When Mount Vesuvius erupted nearly two thousand years ago, it killed thousands and buried two of the Roman Empire’s most prosperous cities under a mass of ash and rock that stretched as high as sixty feet in some places. Subsequent excavations uncovered the statues of men, women, and children whose bodies were covered in ash, leaving behind something akin to a plaster mold of their last moments.
However, the final poses of the volcano’s victims were not the only things preserved for the better part of two millennia.
An ancient library was also discovered, containing more than eight hundred scrolls that were carbonized by the eruption. And though they remain impossible to open without destroying them, technological advances have recently enabled us to see for the first time what a small portion of that library contained.
A new tome from two millennia ago
The efforts to read the ancient scrolls took a leap forward when one was scanned with the Diamond Light Source particle accelerator at the Institut de France. A group led by Nat Friedman, Daniel Gross, and Brent Seales then launched the Vesuvius Challenge, offering the international community the chance to win more than $1 million in prizes by finding a way to decipher the text from the scan and make the document legible once again.
The group announced this week that a team of three—Youssef Nader, Luke Farritor, and Julian Schilliger—took home the prize of $700,000 for completing not only the required four passages of 140 characters each but also an additional eleven columns of text beyond it.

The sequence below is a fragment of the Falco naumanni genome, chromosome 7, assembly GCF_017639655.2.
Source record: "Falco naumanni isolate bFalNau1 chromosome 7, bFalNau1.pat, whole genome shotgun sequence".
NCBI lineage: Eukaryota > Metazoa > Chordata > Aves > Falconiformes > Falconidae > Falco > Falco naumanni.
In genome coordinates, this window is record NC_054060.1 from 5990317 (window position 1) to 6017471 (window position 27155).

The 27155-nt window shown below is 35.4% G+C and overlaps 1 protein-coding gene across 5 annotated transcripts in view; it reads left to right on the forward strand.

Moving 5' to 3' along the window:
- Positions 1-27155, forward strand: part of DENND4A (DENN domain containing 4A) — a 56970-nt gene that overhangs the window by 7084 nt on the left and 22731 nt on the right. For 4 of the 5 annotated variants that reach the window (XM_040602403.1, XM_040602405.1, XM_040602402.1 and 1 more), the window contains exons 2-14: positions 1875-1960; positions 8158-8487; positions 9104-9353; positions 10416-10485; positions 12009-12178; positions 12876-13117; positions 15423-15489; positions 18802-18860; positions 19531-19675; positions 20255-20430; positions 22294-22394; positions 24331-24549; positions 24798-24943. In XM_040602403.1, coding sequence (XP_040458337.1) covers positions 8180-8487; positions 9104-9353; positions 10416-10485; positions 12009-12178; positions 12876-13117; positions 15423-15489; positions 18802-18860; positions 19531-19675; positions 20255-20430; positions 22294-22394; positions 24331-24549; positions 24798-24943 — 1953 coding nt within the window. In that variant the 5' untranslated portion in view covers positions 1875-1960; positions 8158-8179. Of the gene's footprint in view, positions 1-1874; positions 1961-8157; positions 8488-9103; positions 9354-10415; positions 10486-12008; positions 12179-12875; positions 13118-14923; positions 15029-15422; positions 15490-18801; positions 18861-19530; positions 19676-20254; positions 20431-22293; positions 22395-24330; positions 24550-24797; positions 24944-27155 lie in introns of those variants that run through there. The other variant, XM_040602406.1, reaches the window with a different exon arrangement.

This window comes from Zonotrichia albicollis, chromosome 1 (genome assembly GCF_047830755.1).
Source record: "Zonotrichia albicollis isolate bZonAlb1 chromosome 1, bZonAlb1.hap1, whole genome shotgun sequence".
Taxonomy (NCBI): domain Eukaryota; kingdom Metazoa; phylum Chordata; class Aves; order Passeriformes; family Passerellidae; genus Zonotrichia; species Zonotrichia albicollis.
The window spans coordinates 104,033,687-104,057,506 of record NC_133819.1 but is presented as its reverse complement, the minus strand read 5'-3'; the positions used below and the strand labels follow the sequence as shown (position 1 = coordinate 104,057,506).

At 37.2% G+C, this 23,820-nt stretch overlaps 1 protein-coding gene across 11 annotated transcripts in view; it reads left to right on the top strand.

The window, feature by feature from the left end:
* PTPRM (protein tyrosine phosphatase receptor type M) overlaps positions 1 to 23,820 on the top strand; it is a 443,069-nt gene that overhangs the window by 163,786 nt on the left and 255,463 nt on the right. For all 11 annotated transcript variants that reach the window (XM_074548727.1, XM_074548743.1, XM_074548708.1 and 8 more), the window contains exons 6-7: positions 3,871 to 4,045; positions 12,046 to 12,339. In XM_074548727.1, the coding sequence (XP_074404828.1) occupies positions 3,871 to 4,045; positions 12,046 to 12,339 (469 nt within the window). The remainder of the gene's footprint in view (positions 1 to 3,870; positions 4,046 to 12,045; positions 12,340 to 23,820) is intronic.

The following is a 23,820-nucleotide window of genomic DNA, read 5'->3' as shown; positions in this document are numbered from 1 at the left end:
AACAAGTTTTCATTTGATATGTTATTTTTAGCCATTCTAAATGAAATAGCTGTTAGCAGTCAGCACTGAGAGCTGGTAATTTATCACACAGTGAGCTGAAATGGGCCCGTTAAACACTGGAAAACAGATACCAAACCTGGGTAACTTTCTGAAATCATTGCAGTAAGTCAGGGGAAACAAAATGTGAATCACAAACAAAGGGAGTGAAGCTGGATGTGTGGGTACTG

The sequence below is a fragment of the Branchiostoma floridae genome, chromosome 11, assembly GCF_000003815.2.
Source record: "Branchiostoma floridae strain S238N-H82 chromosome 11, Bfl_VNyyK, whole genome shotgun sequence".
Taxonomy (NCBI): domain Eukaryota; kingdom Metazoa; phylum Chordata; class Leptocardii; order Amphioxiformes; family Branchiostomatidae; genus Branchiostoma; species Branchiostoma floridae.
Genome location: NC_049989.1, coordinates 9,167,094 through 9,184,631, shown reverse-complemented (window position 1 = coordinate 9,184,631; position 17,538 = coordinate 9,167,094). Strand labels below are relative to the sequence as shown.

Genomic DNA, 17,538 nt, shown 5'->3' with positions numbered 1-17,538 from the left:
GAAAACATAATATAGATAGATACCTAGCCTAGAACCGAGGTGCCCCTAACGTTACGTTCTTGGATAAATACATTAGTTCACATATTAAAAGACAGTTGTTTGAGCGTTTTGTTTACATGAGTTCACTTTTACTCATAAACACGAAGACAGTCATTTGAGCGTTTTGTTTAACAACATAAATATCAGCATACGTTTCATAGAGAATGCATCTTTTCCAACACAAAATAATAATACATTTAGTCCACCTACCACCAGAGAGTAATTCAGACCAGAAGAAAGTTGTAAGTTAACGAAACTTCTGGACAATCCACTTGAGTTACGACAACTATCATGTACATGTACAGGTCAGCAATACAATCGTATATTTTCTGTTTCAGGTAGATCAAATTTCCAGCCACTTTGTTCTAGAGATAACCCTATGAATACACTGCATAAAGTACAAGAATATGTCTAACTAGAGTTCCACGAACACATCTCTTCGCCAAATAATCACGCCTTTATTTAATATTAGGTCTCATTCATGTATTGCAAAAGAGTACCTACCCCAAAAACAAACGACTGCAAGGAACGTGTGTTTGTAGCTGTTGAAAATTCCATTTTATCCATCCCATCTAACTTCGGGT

The group used machine learning—a form of AI—as the backbone of the recreations but were careful to put several guardrails in place, like running the code independently, getting multiple submissions of the same text, and looking for individual data points of ink rather than letter or language patterns to help ensure that the results were legitimate and accurate.
The final product was a legible recreation of a previously unknown Epicurean text arguing about the proper understanding and role of pleasure.
And while that particular brand of scholarship may not be everyone’s favorite, the hope is that these technological developments can eventually be replicated and enhanced to decipher the other eight hundred scrolls, as well as the litany of other texts that remain undiscovered at these ancient sites.
Those behind the Vesuvius Challenge had an ambitious goal—one they thought had a 70 percent chance of failing—when they first set out to decipher that first bit of text. However, what seemed little more than a dream a year ago is now a fraction of what they hope to accomplish by the end of 2024.
And yet those new goals are no less realistic than the previous because they can take the tools they’ve now developed and build something even better.
Our lives with God can work in a similar way sometimes.
Faithful over a little
It can be easy to grow dissatisfied with what the Lord has called us to do, longing for something bigger or seemingly more important. But oftentimes the reason we are called to smaller tasks or less glamorous ways of serving him is that we have not yet laid the groundwork necessary to be able to sustain and support anything more.
One of Christ’s final lessons to his disciples before going to the cross was on the need to be faithful over a little before God can set us over much (Matthew 25:21, 23). That truth is just as relevant today as it was nearly two thousand years ago.
After all, there’s no unimportant work in God’s kingdom, and whether your present calling is primarily preparation for something more or a key part of what God wants to accomplish through you going forward shouldn’t matter in the moment. Just be faithful and leave the rest up to him.
That is our calling as Christians.
Will you live it out today?